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updated: 6/22/2012 11:45 PM

Sale, Greinke battle, but Brewers come up on top

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  • White Sox starting pitcher Chris Sale worked 8 scoreless innings Friday night agiants the Brewers but came away with a no-decision.

    White Sox starting pitcher Chris Sale worked 8 scoreless innings Friday night agiants the Brewers but came away with a no-decision.


If it weren't for pitch counts and pitchers being human beings, White Sox starting pitcher Chris Sale and Milwaukee Brewers counterpart Zack Greinke likely still would be pitching at U.S. Cellular Field.

And the score would still be 0-0.

Alas, Sale made it through 8 shutout innings and was lifted after throwing 109 pitches. And Greinke, who always gave the Sox fits when he pitched in the AL Central for the Kansas City Royals, was gone after 9 shutout innings.

That left it up to the bullpens, and that's where the Brewers finally were able to beat the White Sox on Friday night.

It was supposed to be a pitchers duel between Greinke, the American League Cy Young Award winner in 2009, and Sale, who should win a few of his own in the future if he can stay healthy.

The duo did not disappoint.

"I definitely knew whoever was going to score a run, it was going to be the difference in the game," Sox shortstop Alexei Ramirez said through a translator after Milwaukee emerged with a 1-0 victory in 10 innings. "It was unfortunate it wasn't us."

Sale did all he could, and Addison Reed pitched a scoreless ninth inning with the help of back-to-back standout defensive plays from third baseman Orlando Hudson.

In the 10th, White Sox reliever Jesse Crain took the loss after former Cub Aramis Ramirez led off with a double and pinch runner Nyjer Morgan came around to score on Rickie Weeks' single.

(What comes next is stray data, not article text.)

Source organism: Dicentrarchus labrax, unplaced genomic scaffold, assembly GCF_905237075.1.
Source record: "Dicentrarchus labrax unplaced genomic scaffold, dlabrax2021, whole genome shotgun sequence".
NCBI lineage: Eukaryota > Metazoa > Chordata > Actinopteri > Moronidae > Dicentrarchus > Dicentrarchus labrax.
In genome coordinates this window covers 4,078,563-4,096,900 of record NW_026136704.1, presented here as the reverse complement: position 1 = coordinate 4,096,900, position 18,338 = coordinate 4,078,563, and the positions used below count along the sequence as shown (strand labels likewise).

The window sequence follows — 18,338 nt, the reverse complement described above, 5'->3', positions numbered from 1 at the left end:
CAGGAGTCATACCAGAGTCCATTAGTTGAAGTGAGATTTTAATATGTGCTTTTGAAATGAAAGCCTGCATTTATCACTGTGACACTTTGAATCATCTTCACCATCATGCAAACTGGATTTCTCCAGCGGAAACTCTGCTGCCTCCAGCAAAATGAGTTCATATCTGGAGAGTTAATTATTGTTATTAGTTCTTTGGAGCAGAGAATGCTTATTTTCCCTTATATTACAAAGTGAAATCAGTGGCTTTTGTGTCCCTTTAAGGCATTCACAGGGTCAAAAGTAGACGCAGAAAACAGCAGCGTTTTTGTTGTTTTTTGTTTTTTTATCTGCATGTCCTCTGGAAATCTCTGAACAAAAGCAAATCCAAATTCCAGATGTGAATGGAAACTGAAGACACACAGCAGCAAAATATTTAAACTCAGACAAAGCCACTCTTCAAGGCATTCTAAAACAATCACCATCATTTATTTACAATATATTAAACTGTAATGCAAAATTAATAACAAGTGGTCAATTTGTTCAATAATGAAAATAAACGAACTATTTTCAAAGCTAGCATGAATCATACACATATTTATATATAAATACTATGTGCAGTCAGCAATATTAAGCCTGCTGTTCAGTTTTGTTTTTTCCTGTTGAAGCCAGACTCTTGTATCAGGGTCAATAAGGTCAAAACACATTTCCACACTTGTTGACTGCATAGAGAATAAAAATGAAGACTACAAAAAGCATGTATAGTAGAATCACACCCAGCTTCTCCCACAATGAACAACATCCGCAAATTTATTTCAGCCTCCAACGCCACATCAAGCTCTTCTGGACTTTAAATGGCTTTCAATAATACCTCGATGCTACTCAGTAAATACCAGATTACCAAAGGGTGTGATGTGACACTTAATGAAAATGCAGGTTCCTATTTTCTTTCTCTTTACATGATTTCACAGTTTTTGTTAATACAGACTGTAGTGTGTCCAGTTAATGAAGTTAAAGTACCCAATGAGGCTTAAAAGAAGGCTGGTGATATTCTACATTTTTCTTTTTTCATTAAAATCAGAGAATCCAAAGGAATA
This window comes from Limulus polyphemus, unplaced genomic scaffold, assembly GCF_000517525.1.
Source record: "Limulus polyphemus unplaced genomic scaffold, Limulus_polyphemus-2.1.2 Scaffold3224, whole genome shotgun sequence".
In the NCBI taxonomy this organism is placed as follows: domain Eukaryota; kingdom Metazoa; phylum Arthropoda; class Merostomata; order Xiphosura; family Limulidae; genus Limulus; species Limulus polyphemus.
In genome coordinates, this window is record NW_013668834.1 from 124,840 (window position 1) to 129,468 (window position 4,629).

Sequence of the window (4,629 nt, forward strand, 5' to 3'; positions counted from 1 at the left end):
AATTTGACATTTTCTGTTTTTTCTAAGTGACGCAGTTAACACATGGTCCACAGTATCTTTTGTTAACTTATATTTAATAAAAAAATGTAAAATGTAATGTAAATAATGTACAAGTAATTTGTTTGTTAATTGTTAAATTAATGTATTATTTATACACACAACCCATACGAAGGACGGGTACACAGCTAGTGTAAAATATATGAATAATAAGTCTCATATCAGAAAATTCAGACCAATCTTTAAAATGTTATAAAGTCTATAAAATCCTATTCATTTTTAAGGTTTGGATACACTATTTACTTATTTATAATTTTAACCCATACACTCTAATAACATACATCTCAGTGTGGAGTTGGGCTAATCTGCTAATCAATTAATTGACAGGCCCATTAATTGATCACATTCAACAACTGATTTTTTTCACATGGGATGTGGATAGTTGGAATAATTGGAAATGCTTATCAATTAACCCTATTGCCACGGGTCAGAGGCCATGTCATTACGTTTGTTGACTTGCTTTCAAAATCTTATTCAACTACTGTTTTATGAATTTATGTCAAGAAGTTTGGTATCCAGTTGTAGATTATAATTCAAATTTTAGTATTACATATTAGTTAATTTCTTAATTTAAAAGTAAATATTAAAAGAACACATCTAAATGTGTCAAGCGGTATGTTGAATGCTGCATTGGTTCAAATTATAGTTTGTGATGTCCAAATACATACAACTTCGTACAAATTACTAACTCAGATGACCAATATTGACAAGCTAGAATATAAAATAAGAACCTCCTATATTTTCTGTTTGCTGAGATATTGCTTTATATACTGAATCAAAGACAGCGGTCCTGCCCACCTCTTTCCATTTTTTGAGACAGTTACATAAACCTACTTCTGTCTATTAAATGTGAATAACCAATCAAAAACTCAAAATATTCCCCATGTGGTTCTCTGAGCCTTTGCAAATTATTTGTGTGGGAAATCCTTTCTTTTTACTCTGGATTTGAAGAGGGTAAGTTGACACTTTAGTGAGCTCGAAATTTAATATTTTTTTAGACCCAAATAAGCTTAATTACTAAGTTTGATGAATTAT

"You're looking at two guys that can pitch," White Sox manager Robin Ventura said of Sale and Greinke. "You just saw a great matchup and both of them just battling all the way."

Sale knew who the mound opponent was but said that had nothing to do with his own performance.

"You try to come out and bring your best every time you go out, no matter who's hitting, who's pitching," Sale said after lowering his ERA to 2.24. "Obviously, when a guy like that's on the mound it's going to be a little bit tighter and you've got to be a little bit sharper, but it's still the game plan. You've got to go out there and pitch your game."

Sale was at his best in the fifth inning when he struck out Cody Ransom and Martin Maldonado with Weeks at third base.

As for the White Sox, Gordon Beckham, Alex Rios and A.J. Pierzynski all singled off Greinke, but not one runner made it to second base.

"He was just locating well," Paul Konerko said. "I got some good pitches to hit off him and just didn't take good swings."

Not many Milwaukee hitters took good swings off Sale, either.

"They can throw hard and all that, but just moving it in and out, back and forth, I think both of them were doing that all night," Ventura said. "It's not just one pitch that they have.

"I think Zack was doing the same thing; he was moving it in and out and back and forth when he needed to. He just had that ability, when a guy got on first, he's inducing groundballs and getting double plays."

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